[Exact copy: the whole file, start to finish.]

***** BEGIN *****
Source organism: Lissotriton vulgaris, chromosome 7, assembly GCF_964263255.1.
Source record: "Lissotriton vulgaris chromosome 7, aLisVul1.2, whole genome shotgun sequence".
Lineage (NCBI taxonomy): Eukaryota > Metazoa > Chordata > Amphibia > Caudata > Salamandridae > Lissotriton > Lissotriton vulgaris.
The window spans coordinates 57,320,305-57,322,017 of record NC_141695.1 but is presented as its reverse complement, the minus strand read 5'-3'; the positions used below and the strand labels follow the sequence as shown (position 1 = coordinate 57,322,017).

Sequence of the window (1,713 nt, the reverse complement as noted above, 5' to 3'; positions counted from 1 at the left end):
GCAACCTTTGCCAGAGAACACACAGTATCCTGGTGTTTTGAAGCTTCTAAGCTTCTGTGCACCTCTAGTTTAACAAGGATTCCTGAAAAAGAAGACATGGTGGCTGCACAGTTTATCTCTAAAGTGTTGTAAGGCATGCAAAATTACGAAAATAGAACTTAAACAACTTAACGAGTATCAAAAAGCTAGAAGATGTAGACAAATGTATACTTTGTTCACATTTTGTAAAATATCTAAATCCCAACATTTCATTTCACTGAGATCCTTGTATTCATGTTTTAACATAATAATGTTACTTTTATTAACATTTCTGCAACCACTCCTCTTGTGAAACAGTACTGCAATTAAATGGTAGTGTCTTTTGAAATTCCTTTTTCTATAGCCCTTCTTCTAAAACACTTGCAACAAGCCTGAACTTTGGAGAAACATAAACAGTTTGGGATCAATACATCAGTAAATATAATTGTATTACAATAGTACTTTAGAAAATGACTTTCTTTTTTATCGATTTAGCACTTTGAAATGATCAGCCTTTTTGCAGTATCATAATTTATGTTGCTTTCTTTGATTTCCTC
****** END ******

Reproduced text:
Source organism: Lissotriton vulgaris, chromosome 7, assembly GCF_964263255.1.
Source record: "Lissotriton vulgaris chromosome 7, aLisVul1.2, whole genome shotgun sequence".
Lineage (NCBI taxonomy): Eukaryota > Metazoa > Chordata > Amphibia > Caudata > Salamandridae > Lissotriton > Lissotriton vulgaris.
The window spans coordinates 57,320,305-57,322,017 of record NC_141695.1 but is presented as its reverse complement, the minus strand read 5'-3'; the positions used below and the strand labels follow the sequence as shown (position 1 = coordinate 57,322,017).

Sequence of the window (1,713 nt, the reverse complement as noted above, 5' to 3'; positions counted from 1 at the left end):
GCAACCTTTGCCAGAGAACACACAGTATCCTGGTGTTTTGAAGCTTCTAAGCTTCTGTGCACCTCTAGTTTAACAAGGATTCCTGAAAAAGAAGACATGGTGGCTGCACAGTTTATCTCTAAAGTGTTGTAAGGCATGCAAAATTACGAAAATAGAACTTAAACAACTTAACGAGTATCAAAAAGCTAGAAGATGTAGACAAATGTATACTTTGTTCACATTTTGTAAAATATCTAAATCCCAACATTTCATTTCACTGAGATCCTTGTATTCATGTTTTAACATAATAATGTTACTTTTATTAACATTTCTGCAACCACTCCTCTTGTGAAACAGTACTGCAATTAAATGGTAGTGTCTTTTGAAATTCCTTTTTCTATAGCCCTTCTTCTAAAACACTTGCAACAAGCCTGAACTTTGGAGAAACATAAACAGTTTGGGATCAATACATCAGTAAATATAATTGTATTACAATAGTACTTTAGAAAATGACTTTCTTTTTTATCGATTTAGCACTTTGAAATGATCAGCCTTTTTGCAGTATCATAATTTATGTTGCTTTCTTTGATTTCCTC